10/8/2014 | 1 MINUTE READ

Study: Voice Controls as Distracting as Buttons

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The mental load of using voice-activated controls in a car is at least as great as operating buttons controls and touchscreens, according to research commissioned by auto services group AAA.

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The mental load of using voice-activated controls in a car is at least as great as operating buttons controls and touchscreens, according to research commissioned by auto services group AAA.

The study tested the mental strain of in-car voice control systems from Apple (Siri), Chevrolet (MyLink), Ford (Sync) and Toyota (Entune). Toyota's system earned the lowest strain rating; Chevrolet's received the highest.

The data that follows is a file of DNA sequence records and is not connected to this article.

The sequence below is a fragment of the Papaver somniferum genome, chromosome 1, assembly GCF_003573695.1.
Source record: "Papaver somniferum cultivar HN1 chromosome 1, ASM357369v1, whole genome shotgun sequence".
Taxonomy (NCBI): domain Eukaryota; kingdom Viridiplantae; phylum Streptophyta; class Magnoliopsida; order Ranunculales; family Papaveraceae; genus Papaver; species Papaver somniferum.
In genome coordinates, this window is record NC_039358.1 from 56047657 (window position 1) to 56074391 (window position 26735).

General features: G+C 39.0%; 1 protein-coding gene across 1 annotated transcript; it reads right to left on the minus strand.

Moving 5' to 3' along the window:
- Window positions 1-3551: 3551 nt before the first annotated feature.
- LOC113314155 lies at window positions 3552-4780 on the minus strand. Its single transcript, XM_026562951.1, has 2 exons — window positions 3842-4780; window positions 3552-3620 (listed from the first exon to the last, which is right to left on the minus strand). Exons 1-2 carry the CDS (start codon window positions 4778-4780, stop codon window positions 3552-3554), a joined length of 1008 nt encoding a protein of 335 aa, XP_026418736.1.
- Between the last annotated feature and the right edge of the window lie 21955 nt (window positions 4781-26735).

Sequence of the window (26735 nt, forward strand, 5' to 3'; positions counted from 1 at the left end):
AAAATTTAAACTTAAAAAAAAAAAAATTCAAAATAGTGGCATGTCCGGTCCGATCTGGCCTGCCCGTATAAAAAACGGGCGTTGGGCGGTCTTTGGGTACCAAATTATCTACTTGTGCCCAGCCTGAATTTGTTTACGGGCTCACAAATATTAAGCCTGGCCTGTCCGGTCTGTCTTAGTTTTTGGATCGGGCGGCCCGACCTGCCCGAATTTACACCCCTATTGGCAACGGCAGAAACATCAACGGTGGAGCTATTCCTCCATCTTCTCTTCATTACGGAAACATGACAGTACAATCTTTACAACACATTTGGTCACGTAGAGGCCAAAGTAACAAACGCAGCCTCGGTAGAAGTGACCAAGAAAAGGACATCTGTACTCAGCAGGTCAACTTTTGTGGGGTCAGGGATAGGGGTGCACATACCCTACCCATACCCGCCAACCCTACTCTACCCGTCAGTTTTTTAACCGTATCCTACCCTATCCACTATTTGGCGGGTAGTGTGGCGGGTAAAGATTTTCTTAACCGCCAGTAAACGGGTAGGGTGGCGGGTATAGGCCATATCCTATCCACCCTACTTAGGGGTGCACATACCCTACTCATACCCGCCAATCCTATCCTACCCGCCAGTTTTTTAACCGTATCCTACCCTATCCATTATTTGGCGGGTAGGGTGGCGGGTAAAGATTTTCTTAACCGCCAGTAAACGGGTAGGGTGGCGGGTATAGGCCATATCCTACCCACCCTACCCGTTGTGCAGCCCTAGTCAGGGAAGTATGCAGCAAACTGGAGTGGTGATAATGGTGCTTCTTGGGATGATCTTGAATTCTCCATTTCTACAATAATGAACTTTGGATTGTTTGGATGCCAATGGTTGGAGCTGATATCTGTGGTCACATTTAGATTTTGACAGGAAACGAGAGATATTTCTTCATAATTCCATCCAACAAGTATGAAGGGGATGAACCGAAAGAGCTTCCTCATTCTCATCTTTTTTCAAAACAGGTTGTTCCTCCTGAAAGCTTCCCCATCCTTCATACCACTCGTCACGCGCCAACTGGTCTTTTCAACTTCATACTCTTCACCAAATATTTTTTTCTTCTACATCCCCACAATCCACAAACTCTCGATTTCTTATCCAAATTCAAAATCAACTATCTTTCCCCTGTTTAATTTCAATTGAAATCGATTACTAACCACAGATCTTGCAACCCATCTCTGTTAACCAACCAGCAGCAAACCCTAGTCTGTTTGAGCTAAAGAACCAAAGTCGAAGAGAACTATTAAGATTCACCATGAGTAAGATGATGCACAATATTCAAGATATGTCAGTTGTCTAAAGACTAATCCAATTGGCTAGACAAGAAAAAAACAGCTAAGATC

Researchers at the University of Utah used a driving simulator to measure the cognitive load on drivers on a five-point scale. The testing involved using voice controls to send text messages, make calendar notations and post messages on Facebook.

Subjects averaged a score of four, which was higher than when adjusting the radio or talking on a handheld cell phone. In three cases, subjects had a virtual crash while using voice-activated controls.

Psychology Professor David Strayer, who led the study, tells Automotive News the results show features that enable drivers to keep their eyes on the road aren't enough. Says Strayer, "You need to be paying attention to what you're looking at."

Carmakers caution that the study focused only on cognitive load, one of several contributors to driver distraction. They tell AN that their voice activated controls continue to improve, and the current systems are better than those evaluated in the AAA study.